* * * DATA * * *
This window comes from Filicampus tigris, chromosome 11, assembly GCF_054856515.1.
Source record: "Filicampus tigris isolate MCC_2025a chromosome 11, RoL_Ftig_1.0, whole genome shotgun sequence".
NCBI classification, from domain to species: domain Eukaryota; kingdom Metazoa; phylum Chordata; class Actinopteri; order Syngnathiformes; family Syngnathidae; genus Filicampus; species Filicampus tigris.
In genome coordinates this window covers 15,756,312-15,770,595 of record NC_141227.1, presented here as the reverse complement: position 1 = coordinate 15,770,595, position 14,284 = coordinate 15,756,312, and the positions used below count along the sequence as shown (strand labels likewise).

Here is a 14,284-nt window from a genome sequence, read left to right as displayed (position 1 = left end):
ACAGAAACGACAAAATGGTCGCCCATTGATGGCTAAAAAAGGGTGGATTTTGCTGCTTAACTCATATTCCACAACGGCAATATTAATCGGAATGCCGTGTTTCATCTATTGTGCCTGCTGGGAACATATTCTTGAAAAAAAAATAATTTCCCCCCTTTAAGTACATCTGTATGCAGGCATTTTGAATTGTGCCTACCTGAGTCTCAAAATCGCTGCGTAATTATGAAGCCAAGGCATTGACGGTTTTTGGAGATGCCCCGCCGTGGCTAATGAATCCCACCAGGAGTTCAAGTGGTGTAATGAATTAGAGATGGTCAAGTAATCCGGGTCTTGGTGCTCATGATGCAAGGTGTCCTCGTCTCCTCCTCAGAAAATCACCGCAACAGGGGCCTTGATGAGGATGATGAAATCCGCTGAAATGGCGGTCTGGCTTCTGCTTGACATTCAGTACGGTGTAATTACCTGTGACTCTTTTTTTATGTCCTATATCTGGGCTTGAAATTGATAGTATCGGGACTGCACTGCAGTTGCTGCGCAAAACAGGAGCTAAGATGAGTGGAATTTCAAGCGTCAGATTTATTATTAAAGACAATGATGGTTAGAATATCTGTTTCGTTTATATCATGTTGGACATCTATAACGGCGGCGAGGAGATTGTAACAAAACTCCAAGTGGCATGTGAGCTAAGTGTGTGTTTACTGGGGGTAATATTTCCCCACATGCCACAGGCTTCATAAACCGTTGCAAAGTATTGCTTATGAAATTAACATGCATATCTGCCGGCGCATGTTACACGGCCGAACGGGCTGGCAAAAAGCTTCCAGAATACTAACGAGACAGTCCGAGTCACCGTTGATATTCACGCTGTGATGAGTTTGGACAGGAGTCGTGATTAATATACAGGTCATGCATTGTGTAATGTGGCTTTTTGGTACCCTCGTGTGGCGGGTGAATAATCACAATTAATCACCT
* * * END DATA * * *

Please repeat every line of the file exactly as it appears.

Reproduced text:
This window comes from Filicampus tigris, chromosome 11, assembly GCF_054856515.1.
Source record: "Filicampus tigris isolate MCC_2025a chromosome 11, RoL_Ftig_1.0, whole genome shotgun sequence".
NCBI classification, from domain to species: domain Eukaryota; kingdom Metazoa; phylum Chordata; class Actinopteri; order Syngnathiformes; family Syngnathidae; genus Filicampus; species Filicampus tigris.
In genome coordinates this window covers 15,756,312-15,770,595 of record NC_141227.1, presented here as the reverse complement: position 1 = coordinate 15,770,595, position 14,284 = coordinate 15,756,312, and the positions used below count along the sequence as shown (strand labels likewise).

Here is a 14,284-nt window from a genome sequence, read left to right as displayed (position 1 = left end):
ACAGAAACGACAAAATGGTCGCCCATTGATGGCTAAAAAAGGGTGGATTTTGCTGCTTAACTCATATTCCACAACGGCAATATTAATCGGAATGCCGTGTTTCATCTATTGTGCCTGCTGGGAACATATTCTTGAAAAAAAAATAATTTCCCCCCTTTAAGTACATCTGTATGCAGGCATTTTGAATTGTGCCTACCTGAGTCTCAAAATCGCTGCGTAATTATGAAGCCAAGGCATTGACGGTTTTTGGAGATGCCCCGCCGTGGCTAATGAATCCCACCAGGAGTTCAAGTGGTGTAATGAATTAGAGATGGTCAAGTAATCCGGGTCTTGGTGCTCATGATGCAAGGTGTCCTCGTCTCCTCCTCAGAAAATCACCGCAACAGGGGCCTTGATGAGGATGATGAAATCCGCTGAAATGGCGGTCTGGCTTCTGCTTGACATTCAGTACGGTGTAATTACCTGTGACTCTTTTTTTATGTCCTATATCTGGGCTTGAAATTGATAGTATCGGGACTGCACTGCAGTTGCTGCGCAAAACAGGAGCTAAGATGAGTGGAATTTCAAGCGTCAGATTTATTATTAAAGACAATGATGGTTAGAATATCTGTTTCGTTTATATCATGTTGGACATCTATAACGGCGGCGAGGAGATTGTAACAAAACTCCAAGTGGCATGTGAGCTAAGTGTGTGTTTACTGGGGGTAATATTTCCCCACATGCCACAGGCTTCATAAACCGTTGCAAAGTATTGCTTATGAAATTAACATGCATATCTGCCGGCGCATGTTACACGGCCGAACGGGCTGGCAAAAAGCTTCCAGAATACTAACGAGACAGTCCGAGTCACCGTTGATATTCACGCTGTGATGAGTTTGGACAGGAGTCGTGATTAATATACAGGTCATGCATTGTGTAATGTGGCTTTTTGGTACCCTCGTGTGGCGGGTGAATAATCACAATTAATCACCT